After Rezeš gained control, VSŽ continued to acquire other companies at a rapid pace. This included non-Slovak companies. For instance, VSŽ purchased a 20% share of the Czech steel company Třinecké železiarne. It also bought out the debt-ridden Czech soccer club, Sparta Praha, for Sk 1 billion (USD 33 billion).

Leapfrogging legalities

 When VSŽ could not get its way, its management resorted to leapfrogging legal hurdles. For example, in October 1996, the National Bank of Slovakia (NBS) objected to VSŽ's acquisition of a large share of Investičná a rozvojová banka (The Investment and Development Bank) without preliminary approval. According to the Slovak Banking Act, control of more than 15% of any bank required NBS consent. Even though the International Monetary Fund praised the NBS decision, VSŽ president Ján Smerek was determined to go ahead with the deal.

VSŽ had decided that IRB would help finance its ambitious expansion plans. IRB was reluctant to grant extensive loans, because it already had many outstanding loans in the energy sector, which would require a government bail out if they went sour. When he encountered resistance, Smerek secured control of the bank through manipulation. In January 1997, IRB's Supervisory Board, which VSŽ controlled, removed all but one of IRB's Board of Directors. Of course, persons with ties to VSŽ dominated the new board, even though many of them had little experience with banking. Vojtech Vranay, one of Rezeš' relatives, became the new IRB president, and VSŽ got its way (Miklos, 72).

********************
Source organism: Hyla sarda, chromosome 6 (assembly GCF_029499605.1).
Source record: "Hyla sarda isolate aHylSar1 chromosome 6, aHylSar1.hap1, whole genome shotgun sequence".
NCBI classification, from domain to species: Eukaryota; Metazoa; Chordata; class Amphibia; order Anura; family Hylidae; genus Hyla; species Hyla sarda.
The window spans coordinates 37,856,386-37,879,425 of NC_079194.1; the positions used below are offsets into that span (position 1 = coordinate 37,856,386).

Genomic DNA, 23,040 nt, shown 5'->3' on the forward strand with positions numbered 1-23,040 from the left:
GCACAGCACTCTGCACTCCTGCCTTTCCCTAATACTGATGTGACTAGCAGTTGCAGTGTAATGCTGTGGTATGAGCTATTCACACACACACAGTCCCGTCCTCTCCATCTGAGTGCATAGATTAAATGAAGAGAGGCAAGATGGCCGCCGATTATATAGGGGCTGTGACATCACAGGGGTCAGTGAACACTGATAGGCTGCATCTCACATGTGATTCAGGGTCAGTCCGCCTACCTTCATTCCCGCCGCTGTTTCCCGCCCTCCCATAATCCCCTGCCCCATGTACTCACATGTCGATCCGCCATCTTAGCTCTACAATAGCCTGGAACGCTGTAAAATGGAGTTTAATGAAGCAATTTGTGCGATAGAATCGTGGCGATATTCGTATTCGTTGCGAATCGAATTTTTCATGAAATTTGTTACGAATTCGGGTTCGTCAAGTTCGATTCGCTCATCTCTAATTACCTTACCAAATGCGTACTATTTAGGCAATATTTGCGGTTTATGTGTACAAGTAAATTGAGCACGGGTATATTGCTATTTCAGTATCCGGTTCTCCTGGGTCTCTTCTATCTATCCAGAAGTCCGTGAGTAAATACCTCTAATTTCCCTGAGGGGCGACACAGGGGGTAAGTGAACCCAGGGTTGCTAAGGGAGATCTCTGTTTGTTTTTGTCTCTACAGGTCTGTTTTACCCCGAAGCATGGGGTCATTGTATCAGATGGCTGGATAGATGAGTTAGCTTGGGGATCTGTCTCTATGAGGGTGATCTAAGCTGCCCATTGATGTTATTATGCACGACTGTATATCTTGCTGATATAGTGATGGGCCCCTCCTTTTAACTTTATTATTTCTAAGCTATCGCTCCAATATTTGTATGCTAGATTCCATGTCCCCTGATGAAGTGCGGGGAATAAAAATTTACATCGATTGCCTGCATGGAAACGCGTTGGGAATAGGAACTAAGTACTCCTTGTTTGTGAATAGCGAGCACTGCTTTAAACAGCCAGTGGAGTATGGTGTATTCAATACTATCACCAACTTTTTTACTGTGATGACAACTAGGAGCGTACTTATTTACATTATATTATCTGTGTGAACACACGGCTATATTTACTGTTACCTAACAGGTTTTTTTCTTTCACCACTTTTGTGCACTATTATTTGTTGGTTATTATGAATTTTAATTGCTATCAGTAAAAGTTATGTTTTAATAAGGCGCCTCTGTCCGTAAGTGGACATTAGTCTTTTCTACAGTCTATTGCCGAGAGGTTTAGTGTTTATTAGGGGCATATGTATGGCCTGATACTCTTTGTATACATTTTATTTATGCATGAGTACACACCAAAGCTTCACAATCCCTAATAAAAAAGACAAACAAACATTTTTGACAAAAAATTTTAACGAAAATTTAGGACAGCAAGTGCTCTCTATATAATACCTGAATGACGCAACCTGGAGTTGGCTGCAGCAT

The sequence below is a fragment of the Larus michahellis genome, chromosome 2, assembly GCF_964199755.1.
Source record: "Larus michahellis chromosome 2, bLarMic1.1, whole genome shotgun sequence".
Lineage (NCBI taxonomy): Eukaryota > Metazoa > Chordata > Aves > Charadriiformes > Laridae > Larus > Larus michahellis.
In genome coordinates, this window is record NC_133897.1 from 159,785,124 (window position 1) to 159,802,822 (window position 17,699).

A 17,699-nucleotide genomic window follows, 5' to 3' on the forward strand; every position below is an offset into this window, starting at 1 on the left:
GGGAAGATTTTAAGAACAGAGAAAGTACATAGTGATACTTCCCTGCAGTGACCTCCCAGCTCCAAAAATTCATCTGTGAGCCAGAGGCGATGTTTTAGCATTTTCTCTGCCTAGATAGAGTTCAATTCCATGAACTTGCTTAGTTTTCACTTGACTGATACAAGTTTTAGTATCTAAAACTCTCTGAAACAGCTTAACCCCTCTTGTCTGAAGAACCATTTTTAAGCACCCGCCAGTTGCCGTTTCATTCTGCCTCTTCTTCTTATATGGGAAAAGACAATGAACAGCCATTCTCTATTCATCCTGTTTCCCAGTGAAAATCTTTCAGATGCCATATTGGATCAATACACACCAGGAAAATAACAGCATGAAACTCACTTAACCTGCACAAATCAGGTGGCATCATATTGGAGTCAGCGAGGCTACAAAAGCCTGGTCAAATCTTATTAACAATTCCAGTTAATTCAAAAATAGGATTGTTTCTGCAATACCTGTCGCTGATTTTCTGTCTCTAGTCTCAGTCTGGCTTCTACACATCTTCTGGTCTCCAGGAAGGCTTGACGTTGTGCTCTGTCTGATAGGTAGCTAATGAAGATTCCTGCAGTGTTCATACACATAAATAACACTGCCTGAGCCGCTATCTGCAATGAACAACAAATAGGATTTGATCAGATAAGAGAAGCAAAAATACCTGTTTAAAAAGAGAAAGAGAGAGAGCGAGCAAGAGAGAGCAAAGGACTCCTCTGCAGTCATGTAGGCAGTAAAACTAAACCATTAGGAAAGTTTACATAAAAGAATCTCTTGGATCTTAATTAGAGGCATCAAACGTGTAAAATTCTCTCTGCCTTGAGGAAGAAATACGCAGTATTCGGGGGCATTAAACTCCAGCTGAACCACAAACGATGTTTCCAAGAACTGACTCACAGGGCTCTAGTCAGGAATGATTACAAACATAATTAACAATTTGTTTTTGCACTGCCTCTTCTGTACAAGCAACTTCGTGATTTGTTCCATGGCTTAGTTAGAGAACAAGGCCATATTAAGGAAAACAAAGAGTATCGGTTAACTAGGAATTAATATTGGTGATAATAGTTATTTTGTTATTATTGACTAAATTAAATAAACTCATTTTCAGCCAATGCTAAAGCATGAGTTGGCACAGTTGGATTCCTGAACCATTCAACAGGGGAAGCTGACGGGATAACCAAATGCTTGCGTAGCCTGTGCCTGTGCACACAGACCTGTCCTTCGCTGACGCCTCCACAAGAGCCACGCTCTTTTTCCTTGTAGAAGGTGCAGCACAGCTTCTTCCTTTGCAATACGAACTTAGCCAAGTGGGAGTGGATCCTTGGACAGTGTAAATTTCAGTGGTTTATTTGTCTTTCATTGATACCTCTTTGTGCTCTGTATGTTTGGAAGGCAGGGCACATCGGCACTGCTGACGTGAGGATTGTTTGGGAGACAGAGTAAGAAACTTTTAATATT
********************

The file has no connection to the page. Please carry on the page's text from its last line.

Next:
The banking sector had not been fully privatized and was lacking capital. It was one of the sectors Mečiar had labeled as strategic and thus not subject to full privatization. Very little foreign capital was allowed into Slovakia, and there was potential for a banking crisis. This led Moody's financial service to lower Slovakia's credit rating in the summer of 1998. It termed the level of irregular loans in Slovakia as "among the highest among Central European countries, with the trend showing little improvement" (Financial Times, 29 April 1999).

As Rezeš and his associates heaped company upon company in their hands, they amassed more and more political and economic clout. Rezeš used his political muscle as cabinet minister to obtain a 13.5 to 20% reduction in transport costs paid to Slovak State Railways. This would annually save VSŽ between Sk 850 million and Sk 1.5 billion (USD 28.3 to 50 million). Since the railways had already been losing money, this amounted to government subsidy in order to increase VSŽ profits.

By 1998, VSŽ under Rezeš had become a huge holding company with controlling interests in companies and banks across Slovakia and in foreign countries such as the Czech Republic, Hungary, and the Netherlands. Rezeš maintained control of most decision-making by fostering personal ties with leading loyal managers, whom he generously rewarded with limousines and other perks. He had become one of the most powerful men in Slovakia. 

Michael J Kopanic Jr, PhD, 7 January 2000

Editor's Note: Part two of this article will be in next week's issue of CER

The full version of this article was delivered at the Joint Conference on Corruption in Budapest.